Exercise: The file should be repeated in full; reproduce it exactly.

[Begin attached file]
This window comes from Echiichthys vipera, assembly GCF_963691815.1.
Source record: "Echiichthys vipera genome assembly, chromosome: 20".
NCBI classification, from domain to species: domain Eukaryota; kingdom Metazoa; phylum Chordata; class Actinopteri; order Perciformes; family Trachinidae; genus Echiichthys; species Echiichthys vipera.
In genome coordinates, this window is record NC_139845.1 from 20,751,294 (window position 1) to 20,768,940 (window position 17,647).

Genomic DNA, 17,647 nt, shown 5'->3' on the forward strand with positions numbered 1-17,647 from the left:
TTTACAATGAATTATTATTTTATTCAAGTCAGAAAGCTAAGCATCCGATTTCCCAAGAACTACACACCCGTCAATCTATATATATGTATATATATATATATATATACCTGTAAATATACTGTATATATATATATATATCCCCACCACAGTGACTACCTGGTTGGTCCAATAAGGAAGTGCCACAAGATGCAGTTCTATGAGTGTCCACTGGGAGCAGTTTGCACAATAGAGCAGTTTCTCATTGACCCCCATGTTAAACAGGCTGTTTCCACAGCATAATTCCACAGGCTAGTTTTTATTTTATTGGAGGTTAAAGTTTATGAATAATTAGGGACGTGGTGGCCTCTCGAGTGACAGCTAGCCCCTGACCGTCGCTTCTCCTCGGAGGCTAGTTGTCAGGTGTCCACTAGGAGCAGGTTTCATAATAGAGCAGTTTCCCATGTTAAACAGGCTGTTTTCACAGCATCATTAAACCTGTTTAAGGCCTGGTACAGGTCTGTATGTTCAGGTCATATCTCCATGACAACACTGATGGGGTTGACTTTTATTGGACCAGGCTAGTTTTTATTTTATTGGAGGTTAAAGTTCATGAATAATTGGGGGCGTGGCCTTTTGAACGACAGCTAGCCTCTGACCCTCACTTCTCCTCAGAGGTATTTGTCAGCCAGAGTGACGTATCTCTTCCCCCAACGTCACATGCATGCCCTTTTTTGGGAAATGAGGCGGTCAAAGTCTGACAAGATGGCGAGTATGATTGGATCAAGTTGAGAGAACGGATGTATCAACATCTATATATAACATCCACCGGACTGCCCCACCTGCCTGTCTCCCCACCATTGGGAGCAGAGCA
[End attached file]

This window comes from Echiichthys vipera, assembly GCF_963691815.1.
Source record: "Echiichthys vipera genome assembly, chromosome: 20".
NCBI classification, from domain to species: domain Eukaryota; kingdom Metazoa; phylum Chordata; class Actinopteri; order Perciformes; family Trachinidae; genus Echiichthys; species Echiichthys vipera.
In genome coordinates, this window is record NC_139845.1 from 20,751,294 (window position 1) to 20,768,940 (window position 17,647).

Genomic DNA, 17,647 nt, shown 5'->3' on the forward strand with positions numbered 1-17,647 from the left:
TTTACAATGAATTATTATTTTATTCAAGTCAGAAAGCTAAGCATCCGATTTCCCAAGAACTACACACCCGTCAATCTATATATATGTATATATATATATATATATACCTGTAAATATACTGTATATATATATATATATCCCCACCACAGTGACTACCTGGTTGGTCCAATAAGGAAGTGCCACAAGATGCAGTTCTATGAGTGTCCACTGGGAGCAGTTTGCACAATAGAGCAGTTTCTCATTGACCCCCATGTTAAACAGGCTGTTTCCACAGCATAATTCCACAGGCTAGTTTTTATTTTATTGGAGGTTAAAGTTTATGAATAATTAGGGACGTGGTGGCCTCTCGAGTGACAGCTAGCCCCTGACCGTCGCTTCTCCTCGGAGGCTAGTTGTCAGGTGTCCACTAGGAGCAGGTTTCATAATAGAGCAGTTTCCCATGTTAAACAGGCTGTTTTCACAGCATCATTAAACCTGTTTAAGGCCTGGTACAGGTCTGTATGTTCAGGTCATATCTCCATGACAACACTGATGGGGTTGACTTTTATTGGACCAGGCTAGTTTTTATTTTATTGGAGGTTAAAGTTCATGAATAATTGGGGGCGTGGCCTTTTGAACGACAGCTAGCCTCTGACCCTCACTTCTCCTCAGAGGTATTTGTCAGCCAGAGTGACGTATCTCTTCCCCCAACGTCACATGCATGCCCTTTTTTGGGAAATGAGGCGGTCAAAGTCTGACAAGATGGCGAGTATGATTGGATCAAGTTGAGAGAACGGATGTATCAACATCTATATATAACATCCACCGGACTGCCCCACCTGCCTGTCTCCCCACCATTGGGAGCAGAGCA